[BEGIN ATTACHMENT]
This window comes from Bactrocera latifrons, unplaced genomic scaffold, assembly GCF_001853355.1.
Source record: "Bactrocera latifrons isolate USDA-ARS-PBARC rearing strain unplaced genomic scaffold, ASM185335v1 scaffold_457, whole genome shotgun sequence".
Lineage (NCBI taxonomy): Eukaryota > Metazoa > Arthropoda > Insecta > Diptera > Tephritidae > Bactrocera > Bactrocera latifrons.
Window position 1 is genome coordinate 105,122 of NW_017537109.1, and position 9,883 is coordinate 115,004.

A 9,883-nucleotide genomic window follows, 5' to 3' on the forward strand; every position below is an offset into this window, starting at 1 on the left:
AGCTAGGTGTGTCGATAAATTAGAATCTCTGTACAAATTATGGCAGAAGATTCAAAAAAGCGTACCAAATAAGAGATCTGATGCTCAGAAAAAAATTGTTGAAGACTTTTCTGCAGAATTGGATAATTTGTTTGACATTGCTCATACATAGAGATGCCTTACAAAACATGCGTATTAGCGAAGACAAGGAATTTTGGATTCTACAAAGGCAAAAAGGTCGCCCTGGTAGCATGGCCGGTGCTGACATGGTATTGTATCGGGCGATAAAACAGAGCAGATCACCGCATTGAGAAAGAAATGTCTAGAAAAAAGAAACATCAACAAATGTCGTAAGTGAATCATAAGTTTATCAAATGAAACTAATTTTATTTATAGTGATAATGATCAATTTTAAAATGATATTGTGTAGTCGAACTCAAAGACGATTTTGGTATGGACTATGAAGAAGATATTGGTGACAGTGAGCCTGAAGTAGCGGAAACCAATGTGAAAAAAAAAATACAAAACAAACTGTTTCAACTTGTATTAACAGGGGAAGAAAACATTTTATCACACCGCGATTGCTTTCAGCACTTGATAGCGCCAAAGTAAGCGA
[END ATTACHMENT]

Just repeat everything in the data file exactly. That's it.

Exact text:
This window comes from Bactrocera latifrons, unplaced genomic scaffold, assembly GCF_001853355.1.
Source record: "Bactrocera latifrons isolate USDA-ARS-PBARC rearing strain unplaced genomic scaffold, ASM185335v1 scaffold_457, whole genome shotgun sequence".
Lineage (NCBI taxonomy): Eukaryota > Metazoa > Arthropoda > Insecta > Diptera > Tephritidae > Bactrocera > Bactrocera latifrons.
Window position 1 is genome coordinate 105,122 of NW_017537109.1, and position 9,883 is coordinate 115,004.

A 9,883-nucleotide genomic window follows, 5' to 3' on the forward strand; every position below is an offset into this window, starting at 1 on the left:
AGCTAGGTGTGTCGATAAATTAGAATCTCTGTACAAATTATGGCAGAAGATTCAAAAAAGCGTACCAAATAAGAGATCTGATGCTCAGAAAAAAATTGTTGAAGACTTTTCTGCAGAATTGGATAATTTGTTTGACATTGCTCATACATAGAGATGCCTTACAAAACATGCGTATTAGCGAAGACAAGGAATTTTGGATTCTACAAAGGCAAAAAGGTCGCCCTGGTAGCATGGCCGGTGCTGACATGGTATTGTATCGGGCGATAAAACAGAGCAGATCACCGCATTGAGAAAGAAATGTCTAGAAAAAAGAAACATCAACAAATGTCGTAAGTGAATCATAAGTTTATCAAATGAAACTAATTTTATTTATAGTGATAATGATCAATTTTAAAATGATATTGTGTAGTCGAACTCAAAGACGATTTTGGTATGGACTATGAAGAAGATATTGGTGACAGTGAGCCTGAAGTAGCGGAAACCAATGTGAAAAAAAAAATACAAAACAAACTGTTTCAACTTGTATTAACAGGGGAAGAAAACATTTTATCACACCGCGATTGCTTTCAGCACTTGATAGCGCCAAAGTAAGCGA